U.S. Embassy road signs went up in Jerusalem on Monday, May 7, ahead of next week’s opening of the mission, in accordance with President Donald Trump’s recognition of the city as Israel’s capital.
Workmen installed the black-and-white signs in English, Hebrew, and Arabic, along roads leading to a U.S. consulate building in south Jerusalem that will be remodeled as the embassy when it is formally relocated from Tel Aviv on May 14.
“This is not a dream. It is reality. I am proud and moved to have hung this morning the first new signs that were prepared for the U.S. Embassy,” Jerusalem Mayor Nir Barkat wrote on Twitter.
Trump announced the move in December, saying he was making good on U.S. legislation and presidential pledges, dating back decades, to back Israel’s designation of Jerusalem as its capital.
Trump said his administration has a peace proposal in the works, and recognizing Jerusalem as the capital of America’s closest ally had “taken Jerusalem, the toughest part of the negotiation, off the table.”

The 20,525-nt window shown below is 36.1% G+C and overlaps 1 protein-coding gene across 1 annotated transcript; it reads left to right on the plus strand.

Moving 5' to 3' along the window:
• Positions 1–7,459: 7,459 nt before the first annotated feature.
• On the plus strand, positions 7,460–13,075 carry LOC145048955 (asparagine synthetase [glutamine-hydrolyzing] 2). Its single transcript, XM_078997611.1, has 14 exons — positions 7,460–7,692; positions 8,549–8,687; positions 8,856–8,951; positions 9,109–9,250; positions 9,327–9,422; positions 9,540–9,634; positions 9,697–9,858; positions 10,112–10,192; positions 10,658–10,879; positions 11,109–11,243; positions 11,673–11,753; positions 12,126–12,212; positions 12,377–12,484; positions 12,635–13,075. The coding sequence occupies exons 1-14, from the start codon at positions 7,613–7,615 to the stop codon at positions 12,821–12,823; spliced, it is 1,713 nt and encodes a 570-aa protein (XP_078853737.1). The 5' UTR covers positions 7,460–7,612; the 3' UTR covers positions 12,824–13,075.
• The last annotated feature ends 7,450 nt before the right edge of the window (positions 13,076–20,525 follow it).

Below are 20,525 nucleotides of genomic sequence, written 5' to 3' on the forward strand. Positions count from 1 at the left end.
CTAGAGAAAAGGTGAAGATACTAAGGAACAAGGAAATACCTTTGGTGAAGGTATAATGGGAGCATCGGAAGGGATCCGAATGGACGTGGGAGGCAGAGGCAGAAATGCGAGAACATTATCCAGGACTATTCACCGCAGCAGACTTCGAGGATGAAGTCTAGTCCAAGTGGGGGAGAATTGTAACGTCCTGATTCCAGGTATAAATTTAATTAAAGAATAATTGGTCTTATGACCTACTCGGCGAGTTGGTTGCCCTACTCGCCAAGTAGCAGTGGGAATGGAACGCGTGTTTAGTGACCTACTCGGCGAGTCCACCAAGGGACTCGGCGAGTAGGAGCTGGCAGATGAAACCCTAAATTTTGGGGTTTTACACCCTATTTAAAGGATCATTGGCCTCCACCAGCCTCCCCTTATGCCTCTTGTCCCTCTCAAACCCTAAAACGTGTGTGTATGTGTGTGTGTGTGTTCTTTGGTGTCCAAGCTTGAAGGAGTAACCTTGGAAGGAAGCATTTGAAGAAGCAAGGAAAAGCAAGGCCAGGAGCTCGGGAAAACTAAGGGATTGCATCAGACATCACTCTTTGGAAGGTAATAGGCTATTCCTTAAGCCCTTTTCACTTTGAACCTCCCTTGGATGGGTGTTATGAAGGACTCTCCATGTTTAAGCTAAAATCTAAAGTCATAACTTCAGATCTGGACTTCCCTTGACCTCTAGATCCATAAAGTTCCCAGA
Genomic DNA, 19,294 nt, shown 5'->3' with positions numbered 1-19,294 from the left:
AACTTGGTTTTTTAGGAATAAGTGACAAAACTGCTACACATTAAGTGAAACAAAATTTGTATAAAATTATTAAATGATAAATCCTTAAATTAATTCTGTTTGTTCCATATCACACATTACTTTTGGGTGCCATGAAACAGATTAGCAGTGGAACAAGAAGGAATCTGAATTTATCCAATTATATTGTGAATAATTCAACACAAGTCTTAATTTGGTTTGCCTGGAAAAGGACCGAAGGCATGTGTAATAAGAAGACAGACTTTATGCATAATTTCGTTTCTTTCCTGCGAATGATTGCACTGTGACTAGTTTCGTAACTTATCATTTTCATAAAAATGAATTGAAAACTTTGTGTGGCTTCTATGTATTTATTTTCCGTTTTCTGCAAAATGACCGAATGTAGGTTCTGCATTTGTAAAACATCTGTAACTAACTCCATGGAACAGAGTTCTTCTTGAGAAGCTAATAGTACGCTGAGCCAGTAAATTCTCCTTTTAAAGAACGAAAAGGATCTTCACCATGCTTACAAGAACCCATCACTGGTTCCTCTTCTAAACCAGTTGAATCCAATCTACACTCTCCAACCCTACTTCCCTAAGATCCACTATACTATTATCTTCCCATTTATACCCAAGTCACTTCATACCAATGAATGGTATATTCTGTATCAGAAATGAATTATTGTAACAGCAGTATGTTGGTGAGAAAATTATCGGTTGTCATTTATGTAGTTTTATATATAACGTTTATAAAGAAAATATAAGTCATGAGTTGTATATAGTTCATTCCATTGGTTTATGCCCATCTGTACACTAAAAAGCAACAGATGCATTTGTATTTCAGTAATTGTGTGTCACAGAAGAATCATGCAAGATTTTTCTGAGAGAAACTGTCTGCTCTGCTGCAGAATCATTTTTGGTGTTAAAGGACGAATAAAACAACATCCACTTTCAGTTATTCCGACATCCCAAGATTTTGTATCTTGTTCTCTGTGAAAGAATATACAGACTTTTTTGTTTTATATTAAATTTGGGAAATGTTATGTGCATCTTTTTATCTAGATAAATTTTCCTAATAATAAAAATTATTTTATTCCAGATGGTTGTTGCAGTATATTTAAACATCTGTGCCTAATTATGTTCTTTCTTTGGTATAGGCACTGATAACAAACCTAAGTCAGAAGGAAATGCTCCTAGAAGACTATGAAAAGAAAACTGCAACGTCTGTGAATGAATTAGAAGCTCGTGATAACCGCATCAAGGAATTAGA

There has long been pressure from pro-Israel politicians in Washington to move the embassy to Jerusalem, and Trump made it a signature promise of his 2016 election campaign.
The decision was popular with many conservative and evangelical Christians who voted for Trump and Vice President Mike Pence, many of whom support political recognition of Israel’s claim to the city. Trump acted under a 1995 law that requires the United States to move its embassy to Jerusalem, but to which other presidents since then—Bill Clinton, George W. Bush, and Barack Obama—consistently signed waivers against.
The Trump administration has left the diplomatic door open for a possible Palestinian presence in Jerusalem.
Other world powers have not followed Trump’s move, sidestepping one of the thorniest disputes between Israel and the Palestinians. Israel’s prime minister, Benjamin Netanyahu, celebrated Trump’s decision, and Guatemala said it would relocate its embassy to Jerusalem on May 16, two days after the American move.
Israel captured East Jerusalem from Jordanian control in the 1967 Middle East war and annexed it in a move not recognized internationally. The last round of peace talks on a Palestinian state in the West Bank and Gaza Strip collapsed in 2014.
“By recognizing Jerusalem as the capital of Israel and the seat of its government, we’re recognizing reality,” U.S. Secretary of State Mike Pompeo said during a visit to Israel last week.
“I also stress, as President Trump has said in December, the boundaries of Israeli sovereignty in Jerusalem remain subject to negotiations between the parties, and we remain committed to achieving a lasting and comprehensive peace that offers a brighter future for both Israel and the Palestinians.”